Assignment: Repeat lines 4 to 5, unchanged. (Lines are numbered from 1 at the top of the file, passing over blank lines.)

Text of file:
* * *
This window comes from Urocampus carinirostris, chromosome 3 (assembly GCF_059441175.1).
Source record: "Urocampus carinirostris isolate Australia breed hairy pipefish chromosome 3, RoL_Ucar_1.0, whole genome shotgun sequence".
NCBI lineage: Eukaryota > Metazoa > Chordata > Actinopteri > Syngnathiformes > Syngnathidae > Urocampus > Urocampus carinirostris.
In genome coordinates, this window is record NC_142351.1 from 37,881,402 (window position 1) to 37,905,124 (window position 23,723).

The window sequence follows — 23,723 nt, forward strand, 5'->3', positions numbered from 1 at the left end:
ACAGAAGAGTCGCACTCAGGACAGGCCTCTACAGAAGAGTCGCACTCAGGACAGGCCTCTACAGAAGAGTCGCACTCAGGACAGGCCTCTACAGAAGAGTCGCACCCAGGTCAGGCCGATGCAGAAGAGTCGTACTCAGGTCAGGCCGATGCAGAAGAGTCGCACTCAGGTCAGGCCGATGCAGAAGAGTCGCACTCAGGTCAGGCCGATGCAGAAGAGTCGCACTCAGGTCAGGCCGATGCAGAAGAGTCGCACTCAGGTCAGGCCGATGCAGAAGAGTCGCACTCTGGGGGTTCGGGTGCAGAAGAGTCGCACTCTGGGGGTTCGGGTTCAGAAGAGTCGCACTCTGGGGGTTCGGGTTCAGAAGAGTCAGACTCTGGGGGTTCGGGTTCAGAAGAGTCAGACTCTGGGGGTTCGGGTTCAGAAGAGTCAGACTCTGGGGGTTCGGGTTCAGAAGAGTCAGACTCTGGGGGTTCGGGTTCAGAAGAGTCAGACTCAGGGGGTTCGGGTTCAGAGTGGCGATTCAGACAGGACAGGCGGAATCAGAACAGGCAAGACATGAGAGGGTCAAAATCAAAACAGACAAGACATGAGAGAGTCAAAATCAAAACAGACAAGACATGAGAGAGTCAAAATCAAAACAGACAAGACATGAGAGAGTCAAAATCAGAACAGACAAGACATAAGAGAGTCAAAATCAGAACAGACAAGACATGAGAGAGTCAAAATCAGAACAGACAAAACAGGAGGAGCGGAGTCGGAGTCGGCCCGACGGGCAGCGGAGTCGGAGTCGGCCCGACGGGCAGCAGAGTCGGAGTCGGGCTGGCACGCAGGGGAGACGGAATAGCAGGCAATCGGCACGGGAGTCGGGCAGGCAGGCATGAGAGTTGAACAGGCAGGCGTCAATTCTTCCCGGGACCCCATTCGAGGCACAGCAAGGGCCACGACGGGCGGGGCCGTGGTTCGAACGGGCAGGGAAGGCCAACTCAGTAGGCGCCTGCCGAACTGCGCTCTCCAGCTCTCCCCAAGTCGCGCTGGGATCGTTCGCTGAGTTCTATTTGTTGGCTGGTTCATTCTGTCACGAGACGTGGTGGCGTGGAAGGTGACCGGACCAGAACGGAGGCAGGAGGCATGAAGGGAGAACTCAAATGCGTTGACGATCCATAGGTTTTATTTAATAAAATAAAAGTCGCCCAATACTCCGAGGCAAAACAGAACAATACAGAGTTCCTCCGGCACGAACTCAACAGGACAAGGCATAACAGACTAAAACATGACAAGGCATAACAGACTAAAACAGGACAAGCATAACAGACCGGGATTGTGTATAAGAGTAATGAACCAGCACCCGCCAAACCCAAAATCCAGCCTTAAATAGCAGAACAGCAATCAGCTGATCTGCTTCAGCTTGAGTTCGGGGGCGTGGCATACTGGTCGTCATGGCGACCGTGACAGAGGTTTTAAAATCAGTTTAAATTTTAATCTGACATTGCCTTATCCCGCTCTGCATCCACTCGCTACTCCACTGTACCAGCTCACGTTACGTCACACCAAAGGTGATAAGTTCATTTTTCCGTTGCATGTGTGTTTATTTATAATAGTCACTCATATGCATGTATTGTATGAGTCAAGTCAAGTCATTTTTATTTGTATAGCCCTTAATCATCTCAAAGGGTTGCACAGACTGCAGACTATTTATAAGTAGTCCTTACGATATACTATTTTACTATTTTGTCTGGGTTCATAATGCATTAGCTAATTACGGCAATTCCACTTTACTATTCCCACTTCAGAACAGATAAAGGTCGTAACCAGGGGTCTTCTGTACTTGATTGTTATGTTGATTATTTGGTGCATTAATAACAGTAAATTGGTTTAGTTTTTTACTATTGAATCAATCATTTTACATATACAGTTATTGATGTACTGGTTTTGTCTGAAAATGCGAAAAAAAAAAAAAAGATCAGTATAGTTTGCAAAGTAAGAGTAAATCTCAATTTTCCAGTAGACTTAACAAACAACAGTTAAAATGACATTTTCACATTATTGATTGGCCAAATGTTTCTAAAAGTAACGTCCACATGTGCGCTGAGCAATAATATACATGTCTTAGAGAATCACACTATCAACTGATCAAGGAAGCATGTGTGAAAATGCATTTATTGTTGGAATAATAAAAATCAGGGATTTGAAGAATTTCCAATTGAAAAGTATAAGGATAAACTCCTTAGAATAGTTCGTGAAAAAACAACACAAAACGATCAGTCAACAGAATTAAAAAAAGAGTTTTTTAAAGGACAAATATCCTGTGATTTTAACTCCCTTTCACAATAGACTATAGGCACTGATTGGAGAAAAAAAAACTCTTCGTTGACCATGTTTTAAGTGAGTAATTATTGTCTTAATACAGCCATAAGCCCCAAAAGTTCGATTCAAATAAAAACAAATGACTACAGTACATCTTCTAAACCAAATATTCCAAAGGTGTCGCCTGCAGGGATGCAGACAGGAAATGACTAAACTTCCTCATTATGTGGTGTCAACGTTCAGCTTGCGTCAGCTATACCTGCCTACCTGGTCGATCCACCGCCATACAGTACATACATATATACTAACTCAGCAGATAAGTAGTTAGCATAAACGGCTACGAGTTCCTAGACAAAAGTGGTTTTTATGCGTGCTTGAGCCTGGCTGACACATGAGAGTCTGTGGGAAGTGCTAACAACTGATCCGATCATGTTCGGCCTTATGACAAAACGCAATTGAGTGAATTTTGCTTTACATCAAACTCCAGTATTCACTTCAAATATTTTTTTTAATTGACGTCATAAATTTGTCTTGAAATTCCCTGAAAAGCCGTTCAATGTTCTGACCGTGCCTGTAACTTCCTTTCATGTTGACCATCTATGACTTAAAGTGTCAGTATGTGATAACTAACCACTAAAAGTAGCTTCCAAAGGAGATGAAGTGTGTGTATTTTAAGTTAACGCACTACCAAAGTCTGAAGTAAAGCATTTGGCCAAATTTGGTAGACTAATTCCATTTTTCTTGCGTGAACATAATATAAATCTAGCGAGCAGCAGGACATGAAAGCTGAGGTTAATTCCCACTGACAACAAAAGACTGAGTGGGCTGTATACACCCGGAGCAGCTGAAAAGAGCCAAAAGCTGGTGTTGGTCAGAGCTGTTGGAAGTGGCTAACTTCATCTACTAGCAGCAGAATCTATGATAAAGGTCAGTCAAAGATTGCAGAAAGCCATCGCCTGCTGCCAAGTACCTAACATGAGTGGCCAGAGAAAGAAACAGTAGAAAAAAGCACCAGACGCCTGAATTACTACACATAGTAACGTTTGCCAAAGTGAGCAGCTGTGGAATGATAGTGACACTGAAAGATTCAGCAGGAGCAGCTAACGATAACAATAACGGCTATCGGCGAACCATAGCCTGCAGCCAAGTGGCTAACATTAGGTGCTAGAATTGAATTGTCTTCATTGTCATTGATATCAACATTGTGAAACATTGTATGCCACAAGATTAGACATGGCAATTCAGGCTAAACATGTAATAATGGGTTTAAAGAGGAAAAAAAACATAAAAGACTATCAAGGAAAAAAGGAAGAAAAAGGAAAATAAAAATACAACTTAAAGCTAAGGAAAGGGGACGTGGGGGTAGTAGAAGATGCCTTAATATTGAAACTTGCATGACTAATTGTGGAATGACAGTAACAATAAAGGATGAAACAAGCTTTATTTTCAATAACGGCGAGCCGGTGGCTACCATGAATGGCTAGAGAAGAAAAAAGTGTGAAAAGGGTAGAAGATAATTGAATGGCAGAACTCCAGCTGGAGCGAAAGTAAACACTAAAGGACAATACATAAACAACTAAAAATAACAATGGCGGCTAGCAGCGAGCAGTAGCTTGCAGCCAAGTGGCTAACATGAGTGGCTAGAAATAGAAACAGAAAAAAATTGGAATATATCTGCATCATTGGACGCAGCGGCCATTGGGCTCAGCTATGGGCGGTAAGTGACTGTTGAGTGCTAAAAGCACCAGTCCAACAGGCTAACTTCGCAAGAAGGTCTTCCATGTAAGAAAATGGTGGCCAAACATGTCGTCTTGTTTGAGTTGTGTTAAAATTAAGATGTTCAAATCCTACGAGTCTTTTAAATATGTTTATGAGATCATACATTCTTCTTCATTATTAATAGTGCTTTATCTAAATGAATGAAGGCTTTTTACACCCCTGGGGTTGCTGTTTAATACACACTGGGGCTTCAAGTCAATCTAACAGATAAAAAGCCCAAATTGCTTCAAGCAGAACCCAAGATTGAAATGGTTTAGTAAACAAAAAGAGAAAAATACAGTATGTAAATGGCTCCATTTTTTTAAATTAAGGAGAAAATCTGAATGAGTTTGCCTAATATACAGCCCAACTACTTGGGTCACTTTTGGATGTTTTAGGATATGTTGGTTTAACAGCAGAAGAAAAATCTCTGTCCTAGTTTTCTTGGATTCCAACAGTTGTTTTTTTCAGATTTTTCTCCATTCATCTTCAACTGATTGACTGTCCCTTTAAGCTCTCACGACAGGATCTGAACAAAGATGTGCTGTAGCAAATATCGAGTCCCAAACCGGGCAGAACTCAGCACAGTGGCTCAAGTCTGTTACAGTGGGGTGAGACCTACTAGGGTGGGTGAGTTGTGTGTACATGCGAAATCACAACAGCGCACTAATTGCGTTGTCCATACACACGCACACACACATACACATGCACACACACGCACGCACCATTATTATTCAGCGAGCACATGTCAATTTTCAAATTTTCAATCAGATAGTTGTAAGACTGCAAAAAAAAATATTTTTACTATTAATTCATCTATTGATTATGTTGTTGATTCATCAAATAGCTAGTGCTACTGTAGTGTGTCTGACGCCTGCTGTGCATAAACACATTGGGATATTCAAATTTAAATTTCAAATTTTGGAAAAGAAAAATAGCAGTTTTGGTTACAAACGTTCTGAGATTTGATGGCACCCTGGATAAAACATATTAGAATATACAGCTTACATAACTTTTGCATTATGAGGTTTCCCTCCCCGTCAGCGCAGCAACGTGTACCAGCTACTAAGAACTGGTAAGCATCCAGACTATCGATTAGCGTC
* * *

In genome coordinates, this window is record NC_142351.1 from 37,881,402 (window position 1) to 37,905,124 (window position 23,723).

The window sequence follows — 23,723 nt, forward strand, 5'->3', positions numbered from 1 at the left end: